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Gwen Tuinman

Novelist

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writing life

Dream Life, Creativity, Self-knowledge

Twelfth century philosopher, Ibn Khaldun wrote that, “God created man in such a way that the veil of the senses could be lifted through sleep, which is a natural function of man. When that veil is lifted, the soul is ready to learn the things it desires to know in the world of Truth.” What a beautiful and comforting thought.

His idea couples well with the commonly held wisdom of sleeping on it when faced with a critical dilemma. Instead of making an on-the-spot decision, we use the period of sleep to separate our emotion from the issue. Sleeping on it is more than allowing ourselves an overnight cooldown period. Science shows that during slumber, instead of powering down like a computer, our minds work to synthesize the information and scenarios we’re wrestling with.

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Increasing the Odds of Creative Flow

In Still Writing: The Perils and Pleasures of a Creative Life, Dani Shapiro writes about renowned author Joyce Carol Oates. Over breakfast, Joyce’s husband asked if she’d like him to read aloud from a newspaper review of her newly released novel. She surprised him by answering no. “If it’s a good review it will ruin my writing day, and if it’s a bad review, it will ruin my writing day. Either way, I intend to have my writing day.”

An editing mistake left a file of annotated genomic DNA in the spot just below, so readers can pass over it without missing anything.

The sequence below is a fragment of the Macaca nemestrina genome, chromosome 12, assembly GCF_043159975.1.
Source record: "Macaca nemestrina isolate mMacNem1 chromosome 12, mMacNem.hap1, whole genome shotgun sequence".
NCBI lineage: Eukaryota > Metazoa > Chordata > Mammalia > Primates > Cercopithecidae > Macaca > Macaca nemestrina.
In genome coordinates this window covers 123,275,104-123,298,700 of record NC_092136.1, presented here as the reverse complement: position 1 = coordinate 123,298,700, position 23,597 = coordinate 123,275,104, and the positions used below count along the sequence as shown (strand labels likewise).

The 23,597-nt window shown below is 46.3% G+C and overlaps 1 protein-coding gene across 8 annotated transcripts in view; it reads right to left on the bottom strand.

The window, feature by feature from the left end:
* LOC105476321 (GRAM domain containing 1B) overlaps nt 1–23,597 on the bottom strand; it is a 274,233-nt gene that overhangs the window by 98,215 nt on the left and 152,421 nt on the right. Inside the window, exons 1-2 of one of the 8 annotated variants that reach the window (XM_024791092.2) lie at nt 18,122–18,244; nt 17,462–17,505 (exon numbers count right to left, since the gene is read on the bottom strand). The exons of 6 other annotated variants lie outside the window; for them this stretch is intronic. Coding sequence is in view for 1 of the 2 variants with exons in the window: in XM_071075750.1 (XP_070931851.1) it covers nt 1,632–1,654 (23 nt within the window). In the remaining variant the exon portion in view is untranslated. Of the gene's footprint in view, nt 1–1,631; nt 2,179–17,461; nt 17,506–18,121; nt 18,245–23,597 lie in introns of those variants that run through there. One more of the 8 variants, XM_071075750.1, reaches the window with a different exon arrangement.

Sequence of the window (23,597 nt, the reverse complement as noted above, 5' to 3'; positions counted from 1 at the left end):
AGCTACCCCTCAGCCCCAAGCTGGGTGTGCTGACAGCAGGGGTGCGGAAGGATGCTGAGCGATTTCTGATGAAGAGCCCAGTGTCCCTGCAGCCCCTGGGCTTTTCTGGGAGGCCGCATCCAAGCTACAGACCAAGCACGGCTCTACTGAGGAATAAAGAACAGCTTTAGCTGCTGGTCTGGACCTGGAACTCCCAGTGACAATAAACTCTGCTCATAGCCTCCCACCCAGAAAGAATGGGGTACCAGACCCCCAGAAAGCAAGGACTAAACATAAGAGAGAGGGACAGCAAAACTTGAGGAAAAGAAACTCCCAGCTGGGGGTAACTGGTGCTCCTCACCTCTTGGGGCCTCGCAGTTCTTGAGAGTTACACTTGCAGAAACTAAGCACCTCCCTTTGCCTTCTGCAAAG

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On Writing a Picture of the Whole World

Ernest Hemingway once wrote, “I am trying to make, before I get through, a picture of the whole world—or as much of it as I have seen. Boiling it down always, rather than spreading it thin.”  As a writer, his sentiment about rich story content is at the forefront of my mind. I strive to bring something of value to the page hoping to engage readers, if only to evoke their own introspection on the heels of my own.

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